At a recent meeting with the founding attorney of a successful law firm, the lawyer lamented, “The trouble with my business is that my key assets all go home at night!”
His point underscores the challenge facing service firms.
Traditionally, we think of the key assets of a business as the capital assets (such as the factory and equipment), or the operational assets (such as the inventory). But if you’re a law firm, a web design company, a literary agent, or … shall I go on? … any kind of firm where human capital is the key driver, the term “key asset” has a different meaning. For so many of these firms, their key assets breathe oxygen, drive their own cars and break down from non-mechanical reasons.
So how do you protect your business when your key assets go home at night? How does Berkshire Hathaway protect itself from the loss of Warren Buffett, and how does the local Smith and Jones law firm deal with a possible loss of its top rainmaker?
First, you have to quantify the risk. Losing a $1 million factory calls for a $1 million indemnity policy. Losing a key salesperson calls for some kind of indemnity plan as well, but for how much? And when does it apply? With the growth of the service sector, we’ve seen a growth in key person life and disability insurance policies — coverages that pay a death benefit if the key person dies or a disability benefit if the key person is no longer able to perform his or her services because of an accident or illness. Insurers have been more willing to issue these death and disability policies, and employers have become more comfortable with adding them to their risk management plan. But again, how to quantify?
In the business environment, we need to remove the emotion involved in assessing the human life value. The fact is that the risk of losing a key employee can be quantified, and insurance can be purchased to protect the company. Let’s take the example of a firm with three key employees: Jane, a 53-year-old smoker; Sam, a 50-year-old nonsmoker; and Chris, a 49-year-old nonsmoker.
Using an actuarial table that assesses mortality risk, the chances that Jane, Sam and Chris all live to their respective ages of retirement (let’s assume that is age 65) is over 75%. But let’s look at this glass from the half-empty perspective: the chances that at least one of these key assets will not survive to retirement is more than 24%.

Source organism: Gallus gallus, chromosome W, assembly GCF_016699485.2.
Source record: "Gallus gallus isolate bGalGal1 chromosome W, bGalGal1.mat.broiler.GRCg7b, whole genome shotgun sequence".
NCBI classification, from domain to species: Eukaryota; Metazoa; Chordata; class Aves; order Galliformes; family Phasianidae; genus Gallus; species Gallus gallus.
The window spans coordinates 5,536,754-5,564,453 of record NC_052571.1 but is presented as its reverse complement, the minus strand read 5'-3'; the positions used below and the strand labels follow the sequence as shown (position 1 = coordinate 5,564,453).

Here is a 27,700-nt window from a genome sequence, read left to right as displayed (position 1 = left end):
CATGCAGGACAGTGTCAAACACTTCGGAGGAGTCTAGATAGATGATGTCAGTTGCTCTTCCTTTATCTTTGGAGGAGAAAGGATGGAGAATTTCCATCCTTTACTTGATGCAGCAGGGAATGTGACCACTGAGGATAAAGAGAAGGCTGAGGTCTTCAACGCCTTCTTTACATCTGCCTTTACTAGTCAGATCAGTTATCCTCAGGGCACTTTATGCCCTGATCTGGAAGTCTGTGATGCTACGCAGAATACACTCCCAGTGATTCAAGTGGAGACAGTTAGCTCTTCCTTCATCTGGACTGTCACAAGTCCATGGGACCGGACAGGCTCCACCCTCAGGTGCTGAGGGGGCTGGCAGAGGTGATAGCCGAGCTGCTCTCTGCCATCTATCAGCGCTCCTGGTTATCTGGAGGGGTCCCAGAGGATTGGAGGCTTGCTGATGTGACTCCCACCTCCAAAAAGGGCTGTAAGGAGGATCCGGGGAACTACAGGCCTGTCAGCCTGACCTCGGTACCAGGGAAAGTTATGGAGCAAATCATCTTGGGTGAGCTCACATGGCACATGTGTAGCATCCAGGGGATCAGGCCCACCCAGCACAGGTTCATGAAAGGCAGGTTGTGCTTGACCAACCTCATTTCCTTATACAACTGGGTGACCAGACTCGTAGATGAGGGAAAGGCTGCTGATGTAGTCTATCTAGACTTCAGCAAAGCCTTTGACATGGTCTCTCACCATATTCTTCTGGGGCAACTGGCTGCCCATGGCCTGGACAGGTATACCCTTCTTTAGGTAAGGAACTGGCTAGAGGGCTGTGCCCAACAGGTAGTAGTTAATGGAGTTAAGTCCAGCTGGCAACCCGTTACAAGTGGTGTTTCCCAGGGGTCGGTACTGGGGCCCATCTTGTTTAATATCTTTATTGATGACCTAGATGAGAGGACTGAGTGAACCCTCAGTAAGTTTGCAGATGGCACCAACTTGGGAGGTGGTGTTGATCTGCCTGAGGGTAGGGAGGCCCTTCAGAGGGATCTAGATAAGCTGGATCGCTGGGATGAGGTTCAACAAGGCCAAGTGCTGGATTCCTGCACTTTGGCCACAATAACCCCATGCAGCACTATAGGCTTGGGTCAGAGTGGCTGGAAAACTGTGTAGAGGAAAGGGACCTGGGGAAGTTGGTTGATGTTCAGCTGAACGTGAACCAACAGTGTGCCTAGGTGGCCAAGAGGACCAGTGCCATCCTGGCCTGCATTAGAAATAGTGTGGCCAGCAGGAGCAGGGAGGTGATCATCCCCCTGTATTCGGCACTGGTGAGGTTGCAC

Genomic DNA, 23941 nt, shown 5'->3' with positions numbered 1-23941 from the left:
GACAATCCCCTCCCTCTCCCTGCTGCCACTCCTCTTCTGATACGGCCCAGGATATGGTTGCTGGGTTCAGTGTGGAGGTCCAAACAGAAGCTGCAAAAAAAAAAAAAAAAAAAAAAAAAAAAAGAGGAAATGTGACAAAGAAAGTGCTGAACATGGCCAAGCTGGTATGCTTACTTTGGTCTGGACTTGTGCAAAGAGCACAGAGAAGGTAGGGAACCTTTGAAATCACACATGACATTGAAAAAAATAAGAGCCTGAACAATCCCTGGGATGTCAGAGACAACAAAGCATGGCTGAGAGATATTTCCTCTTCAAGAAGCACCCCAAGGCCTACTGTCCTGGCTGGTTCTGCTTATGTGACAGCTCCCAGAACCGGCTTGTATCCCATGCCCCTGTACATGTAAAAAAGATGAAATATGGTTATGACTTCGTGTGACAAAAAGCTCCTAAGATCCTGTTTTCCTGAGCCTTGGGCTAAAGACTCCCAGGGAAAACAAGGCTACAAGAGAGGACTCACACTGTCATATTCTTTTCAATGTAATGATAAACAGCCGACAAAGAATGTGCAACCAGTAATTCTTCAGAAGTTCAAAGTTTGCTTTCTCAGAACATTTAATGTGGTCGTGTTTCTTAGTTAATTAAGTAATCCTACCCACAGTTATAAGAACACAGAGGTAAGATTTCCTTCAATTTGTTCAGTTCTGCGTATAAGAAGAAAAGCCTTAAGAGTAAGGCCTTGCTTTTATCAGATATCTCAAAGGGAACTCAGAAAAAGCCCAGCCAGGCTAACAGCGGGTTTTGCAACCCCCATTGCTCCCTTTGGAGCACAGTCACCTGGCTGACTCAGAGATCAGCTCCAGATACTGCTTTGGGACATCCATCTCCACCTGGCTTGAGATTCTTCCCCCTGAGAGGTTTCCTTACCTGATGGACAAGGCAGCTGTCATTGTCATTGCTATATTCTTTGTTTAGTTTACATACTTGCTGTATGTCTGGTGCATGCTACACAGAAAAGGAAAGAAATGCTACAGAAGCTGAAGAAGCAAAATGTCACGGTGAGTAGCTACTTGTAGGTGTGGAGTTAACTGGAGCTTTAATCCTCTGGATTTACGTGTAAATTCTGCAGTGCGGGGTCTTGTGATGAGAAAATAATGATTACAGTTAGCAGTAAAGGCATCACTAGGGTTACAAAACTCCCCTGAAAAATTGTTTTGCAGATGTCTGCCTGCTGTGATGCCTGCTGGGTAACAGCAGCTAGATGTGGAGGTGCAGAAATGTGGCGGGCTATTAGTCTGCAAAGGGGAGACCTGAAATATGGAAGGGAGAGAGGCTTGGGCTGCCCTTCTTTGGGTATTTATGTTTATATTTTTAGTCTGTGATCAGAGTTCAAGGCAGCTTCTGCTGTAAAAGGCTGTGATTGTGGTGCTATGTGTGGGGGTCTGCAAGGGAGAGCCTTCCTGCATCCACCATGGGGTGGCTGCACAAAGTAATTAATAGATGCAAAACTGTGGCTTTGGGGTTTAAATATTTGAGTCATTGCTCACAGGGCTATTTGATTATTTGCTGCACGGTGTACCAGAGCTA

Putting emotion aside, there’s a 1 in 4 chance that a death will occur before corporately desired. If you are the risk manager for your firm, these are fairly high odds that you may lose one of your key assets before "planned obsolescence." In other words, they die before retirement.
Now that the risk has been quantified, there needs to be a risk control indemnity plan. Just as a company would do for its non-air breathing assets, it’s time to make an assessment and devise a risk management plan. Some basic elements to get started with developing a plan:
- Determine the risk. Insurance companies can help with mortality modeling.
- Determine the potential loss. Assess what it will cost the firm if the employee is lost:
- Lost sales and/or profits?
- Cost of replacing the key person?
- Loans that may be called?
- Determine ways to protect the firm from the loss.
- Create a management succession plan.
- Document and protect what the employee contributes and knows.
- Determine ways to indemnify the firm.
- Purchase “key person” life insurance on the employee’s life.
- If the employee is uninsurable or near retirement, set up a sinking fund to level out the effects of cash flow.
It may sound brutally cold to put numbers to a sentient being, but the simple fact is a business can suffer more financially from losing a key employee than from the loss of virtually anything else in its arsenal of assets. If you care about your business and the people who own, work for, and invest in the business, maybe you should protect the firm from the financial loss of those assets who can drive themselves home at night.
For more on key employee insurance, see: